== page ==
A steam engine leaves the outskirts of Carson City. Some 150 years ago it carried vast silver riches, but today it’s rich only in history and it delivers tourists to Virginia City.
Walking among century-old twisted tall shops that teeter on a hillside... gun fights reenact the long-gone Virginia City mining days that Mark Twain saw: “A ghastly factory of slaughter, mutilation and general destruction,” he wrote.
Tourists pack the steam engine-powered train to get to Virginia City. (Ky Plaskon/Capital Public Radio)
Behind the entertaining scenes here, residents like Beth Day say they are haunted by something else.
"A lot of the businesses, some of them are closing, you will see a few empty ones. A friend of mine owned two of the shops and she had to close one. Not enough, you know, tourists to keep her open." - Beth Day, Virginia City
Next to one of those closed stores is Judy Cohen’s Silver Stope gift shop. "Traditionally all the stores did well as a whole, but now, the last few years its been food, liquor and candy," Cohen says.
The Virginia City Cemetery. (Ky Plaskon/Capital Public Radio)
She says she is struggling because events that the town puts on have changed the customer base, from tourists interested in history, to more locals interested in a good time who go to bars instead of gift shops.
The Outhouse Race is one of many special events to attact tourists. (Ky Plaskon/Capital Public Radio)
The town features events like outhouse and camel races, cannon shooting, chili cook-offs and fried bull testicle tasting. The Virginia City Tourism Commission uses $350,000, including room and sales taxes to pay for the parties.
Cohen is asking for a more detailed account of how the money is spent:
"And then when you see people wasting the money that you worked so hard seven days a week on your feet all day long, had never done this before. I said, you people come in here and try to sell. You try, you walk in my shoes for a week." - Judy Cohen, Silver Stope, Virginia City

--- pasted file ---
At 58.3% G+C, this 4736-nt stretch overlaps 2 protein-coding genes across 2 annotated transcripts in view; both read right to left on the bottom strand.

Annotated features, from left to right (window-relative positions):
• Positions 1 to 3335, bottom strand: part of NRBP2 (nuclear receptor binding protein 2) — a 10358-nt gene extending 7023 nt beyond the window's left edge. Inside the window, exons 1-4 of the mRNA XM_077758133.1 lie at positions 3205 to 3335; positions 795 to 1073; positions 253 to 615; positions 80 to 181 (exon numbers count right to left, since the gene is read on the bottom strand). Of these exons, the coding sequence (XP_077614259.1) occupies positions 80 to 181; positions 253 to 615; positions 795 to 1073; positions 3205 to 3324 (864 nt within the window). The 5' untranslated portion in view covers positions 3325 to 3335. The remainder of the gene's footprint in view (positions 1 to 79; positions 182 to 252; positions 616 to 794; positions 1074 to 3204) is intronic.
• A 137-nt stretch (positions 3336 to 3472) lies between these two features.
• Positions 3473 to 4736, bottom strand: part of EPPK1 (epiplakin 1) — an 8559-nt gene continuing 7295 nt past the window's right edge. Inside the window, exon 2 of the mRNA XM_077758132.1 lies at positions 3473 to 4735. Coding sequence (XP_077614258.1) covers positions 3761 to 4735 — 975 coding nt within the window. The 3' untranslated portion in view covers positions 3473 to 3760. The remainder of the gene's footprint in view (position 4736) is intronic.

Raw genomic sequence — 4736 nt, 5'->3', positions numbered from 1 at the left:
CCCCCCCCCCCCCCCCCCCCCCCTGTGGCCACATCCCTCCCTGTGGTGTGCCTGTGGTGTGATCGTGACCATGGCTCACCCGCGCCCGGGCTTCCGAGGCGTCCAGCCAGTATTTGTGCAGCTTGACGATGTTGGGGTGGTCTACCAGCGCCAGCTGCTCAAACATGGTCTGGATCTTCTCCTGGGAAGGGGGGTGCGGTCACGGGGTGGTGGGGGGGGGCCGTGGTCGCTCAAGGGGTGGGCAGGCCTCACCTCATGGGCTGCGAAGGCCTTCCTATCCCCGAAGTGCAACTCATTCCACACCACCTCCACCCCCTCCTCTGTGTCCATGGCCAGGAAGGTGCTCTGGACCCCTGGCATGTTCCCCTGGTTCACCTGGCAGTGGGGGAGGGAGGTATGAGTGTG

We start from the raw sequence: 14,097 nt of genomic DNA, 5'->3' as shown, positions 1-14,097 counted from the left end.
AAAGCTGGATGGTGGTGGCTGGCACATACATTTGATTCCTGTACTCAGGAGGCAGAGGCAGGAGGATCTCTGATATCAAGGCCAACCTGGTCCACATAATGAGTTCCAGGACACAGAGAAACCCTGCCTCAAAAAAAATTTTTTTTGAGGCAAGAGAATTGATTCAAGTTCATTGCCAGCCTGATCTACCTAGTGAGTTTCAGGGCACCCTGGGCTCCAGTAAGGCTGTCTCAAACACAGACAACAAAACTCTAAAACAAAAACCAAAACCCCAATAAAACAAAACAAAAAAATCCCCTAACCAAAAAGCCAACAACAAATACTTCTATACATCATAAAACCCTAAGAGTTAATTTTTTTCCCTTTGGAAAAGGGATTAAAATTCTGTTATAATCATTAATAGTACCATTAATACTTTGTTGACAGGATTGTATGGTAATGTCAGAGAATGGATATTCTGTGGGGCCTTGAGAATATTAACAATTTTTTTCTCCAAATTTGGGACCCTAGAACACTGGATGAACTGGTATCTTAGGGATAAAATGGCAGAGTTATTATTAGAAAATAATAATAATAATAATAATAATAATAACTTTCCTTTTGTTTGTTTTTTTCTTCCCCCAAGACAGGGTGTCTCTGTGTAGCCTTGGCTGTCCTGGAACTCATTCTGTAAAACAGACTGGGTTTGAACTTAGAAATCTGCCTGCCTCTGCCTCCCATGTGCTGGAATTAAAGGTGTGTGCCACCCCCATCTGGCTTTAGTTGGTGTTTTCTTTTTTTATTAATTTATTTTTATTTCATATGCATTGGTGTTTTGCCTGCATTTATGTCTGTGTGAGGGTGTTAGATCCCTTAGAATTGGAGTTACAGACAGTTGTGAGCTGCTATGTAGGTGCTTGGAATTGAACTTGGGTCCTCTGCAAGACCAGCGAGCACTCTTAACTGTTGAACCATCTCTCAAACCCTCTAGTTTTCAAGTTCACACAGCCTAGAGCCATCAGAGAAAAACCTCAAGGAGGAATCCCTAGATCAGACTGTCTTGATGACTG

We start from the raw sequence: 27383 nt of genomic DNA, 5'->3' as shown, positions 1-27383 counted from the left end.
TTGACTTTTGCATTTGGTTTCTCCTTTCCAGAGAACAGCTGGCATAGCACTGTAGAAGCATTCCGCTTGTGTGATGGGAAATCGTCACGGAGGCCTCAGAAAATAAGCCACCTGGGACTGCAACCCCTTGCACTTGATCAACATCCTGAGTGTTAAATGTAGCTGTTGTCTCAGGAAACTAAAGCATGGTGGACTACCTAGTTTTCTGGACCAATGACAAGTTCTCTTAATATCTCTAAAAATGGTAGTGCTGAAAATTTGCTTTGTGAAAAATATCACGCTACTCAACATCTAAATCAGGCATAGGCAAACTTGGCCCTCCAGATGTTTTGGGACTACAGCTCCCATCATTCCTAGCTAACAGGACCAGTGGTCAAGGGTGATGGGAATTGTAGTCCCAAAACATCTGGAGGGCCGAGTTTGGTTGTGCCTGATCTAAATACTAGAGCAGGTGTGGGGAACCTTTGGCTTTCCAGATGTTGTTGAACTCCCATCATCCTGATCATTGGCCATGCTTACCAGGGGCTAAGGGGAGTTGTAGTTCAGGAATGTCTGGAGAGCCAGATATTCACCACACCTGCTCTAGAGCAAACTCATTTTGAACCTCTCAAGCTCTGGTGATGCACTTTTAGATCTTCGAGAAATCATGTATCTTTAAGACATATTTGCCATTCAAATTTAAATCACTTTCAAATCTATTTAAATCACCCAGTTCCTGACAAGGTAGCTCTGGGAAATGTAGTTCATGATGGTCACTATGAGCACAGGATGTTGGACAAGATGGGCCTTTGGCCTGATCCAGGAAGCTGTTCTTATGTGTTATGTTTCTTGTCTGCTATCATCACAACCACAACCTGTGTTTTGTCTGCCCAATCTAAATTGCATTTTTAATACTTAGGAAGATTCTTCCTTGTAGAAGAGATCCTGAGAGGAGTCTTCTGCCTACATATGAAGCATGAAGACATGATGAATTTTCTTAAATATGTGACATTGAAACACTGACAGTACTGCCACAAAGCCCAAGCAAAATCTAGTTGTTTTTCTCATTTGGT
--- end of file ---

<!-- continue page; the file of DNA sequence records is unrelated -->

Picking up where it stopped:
In response in part to complaints from business owners, the county took over accounting from the Tourisim Commission. What they found was well. . . "old-fashioned, archaic," according to County Manager Pat Whitten.
Whitten took over the commissions payroll, human resources and accounting. The old-fashioned book keeping made it hard to evaluate spending.
"It was difficult to get answers, they would come out in an odd format. Instead of using standardize accounting to give you profit and loss statements or financial statements or anything like that, it was a lot more difficult process. But I would, I would stand firm that we have never had any reason to suspect any mismanagement or misappropriation of funds." - Pat Whitten, County Manager
From the banjo player at the outhouse races to commission salaries, none of it was outlined in last years budget. Archaic accounting was used on eight events, reporting no expense or revenue last year.
But Whitten says that is about to change. Transparency isn’t the only 21st-century effort by this Civil-war-era town. It’s investing in social media and, in a new event this month it joined the zombie trend.
Zombies run wild in Virginia City. (Ky Plaskon/Capital Public Radio)
People in zombie outfits chased drunk runners and main street was a dance party.
Because the events are paid for with sales tax revenue, by state law, the county can’t oversee approval of the events. So the Virginia City Tourism Commission can market the old ghost town any way it chooses.
Tourism Director Denny Dotoson has a loud and clear message for event promoters.
“We will close streets for you, we will give you a big venue. It will cost you 25 bucks. All we ask in return is that you advertise and market the town and you bring folks. If you fill our town we will give you our town for free basically.” - Denny Dotoso, Tourism Director
Dotson says he’d be happy just to break even, but for now next years budget reports the commission will be $96,000 in the red, bleeding money to keep Virginia City alive.
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